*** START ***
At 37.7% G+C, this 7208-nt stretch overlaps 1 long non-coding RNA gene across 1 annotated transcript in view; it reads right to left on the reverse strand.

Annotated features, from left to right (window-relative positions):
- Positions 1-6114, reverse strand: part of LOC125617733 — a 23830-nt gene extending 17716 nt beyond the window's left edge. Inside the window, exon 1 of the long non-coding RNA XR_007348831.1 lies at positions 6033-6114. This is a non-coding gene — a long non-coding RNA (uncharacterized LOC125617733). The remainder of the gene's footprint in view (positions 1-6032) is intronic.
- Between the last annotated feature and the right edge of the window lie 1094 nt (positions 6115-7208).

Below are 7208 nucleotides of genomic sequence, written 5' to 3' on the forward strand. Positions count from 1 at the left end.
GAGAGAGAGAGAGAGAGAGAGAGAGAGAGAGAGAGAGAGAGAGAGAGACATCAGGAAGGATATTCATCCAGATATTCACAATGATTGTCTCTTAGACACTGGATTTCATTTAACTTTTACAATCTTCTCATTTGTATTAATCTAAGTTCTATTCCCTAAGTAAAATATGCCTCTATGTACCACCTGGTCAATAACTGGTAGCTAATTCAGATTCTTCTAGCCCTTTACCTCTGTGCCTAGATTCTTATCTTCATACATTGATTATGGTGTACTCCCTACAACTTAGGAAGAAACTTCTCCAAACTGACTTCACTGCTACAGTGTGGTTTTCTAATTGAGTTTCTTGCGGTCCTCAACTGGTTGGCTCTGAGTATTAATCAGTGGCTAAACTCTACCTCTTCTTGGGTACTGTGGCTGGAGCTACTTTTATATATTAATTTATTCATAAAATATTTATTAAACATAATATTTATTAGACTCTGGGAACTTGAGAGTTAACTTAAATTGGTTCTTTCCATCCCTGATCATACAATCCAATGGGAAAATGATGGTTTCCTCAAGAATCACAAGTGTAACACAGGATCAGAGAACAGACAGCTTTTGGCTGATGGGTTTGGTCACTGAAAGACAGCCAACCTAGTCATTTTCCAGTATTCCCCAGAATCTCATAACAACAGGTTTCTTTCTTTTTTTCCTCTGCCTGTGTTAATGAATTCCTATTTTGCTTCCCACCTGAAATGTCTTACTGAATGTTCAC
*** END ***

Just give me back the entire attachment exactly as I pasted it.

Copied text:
At 37.7% G+C, this 7208-nt stretch overlaps 1 long non-coding RNA gene across 1 annotated transcript in view; it reads right to left on the reverse strand.

Annotated features, from left to right (window-relative positions):
- Positions 1-6114, reverse strand: part of LOC125617733 — a 23830-nt gene extending 17716 nt beyond the window's left edge. Inside the window, exon 1 of the long non-coding RNA XR_007348831.1 lies at positions 6033-6114. This is a non-coding gene — a long non-coding RNA (uncharacterized LOC125617733). The remainder of the gene's footprint in view (positions 1-6032) is intronic.
- Between the last annotated feature and the right edge of the window lie 1094 nt (positions 6115-7208).

Below are 7208 nucleotides of genomic sequence, written 5' to 3' on the forward strand. Positions count from 1 at the left end.
GAGAGAGAGAGAGAGAGAGAGAGAGAGAGAGAGAGAGAGAGAGAGAGACATCAGGAAGGATATTCATCCAGATATTCACAATGATTGTCTCTTAGACACTGGATTTCATTTAACTTTTACAATCTTCTCATTTGTATTAATCTAAGTTCTATTCCCTAAGTAAAATATGCCTCTATGTACCACCTGGTCAATAACTGGTAGCTAATTCAGATTCTTCTAGCCCTTTACCTCTGTGCCTAGATTCTTATCTTCATACATTGATTATGGTGTACTCCCTACAACTTAGGAAGAAACTTCTCCAAACTGACTTCACTGCTACAGTGTGGTTTTCTAATTGAGTTTCTTGCGGTCCTCAACTGGTTGGCTCTGAGTATTAATCAGTGGCTAAACTCTACCTCTTCTTGGGTACTGTGGCTGGAGCTACTTTTATATATTAATTTATTCATAAAATATTTATTAAACATAATATTTATTAGACTCTGGGAACTTGAGAGTTAACTTAAATTGGTTCTTTCCATCCCTGATCATACAATCCAATGGGAAAATGATGGTTTCCTCAAGAATCACAAGTGTAACACAGGATCAGAGAACAGACAGCTTTTGGCTGATGGGTTTGGTCACTGAAAGACAGCCAACCTAGTCATTTTCCAGTATTCCCCAGAATCTCATAACAACAGGTTTCTTTCTTTTTTTCCTCTGCCTGTGTTAATGAATTCCTATTTTGCTTCCCACCTGAAATGTCTTACTGAATGTTCAC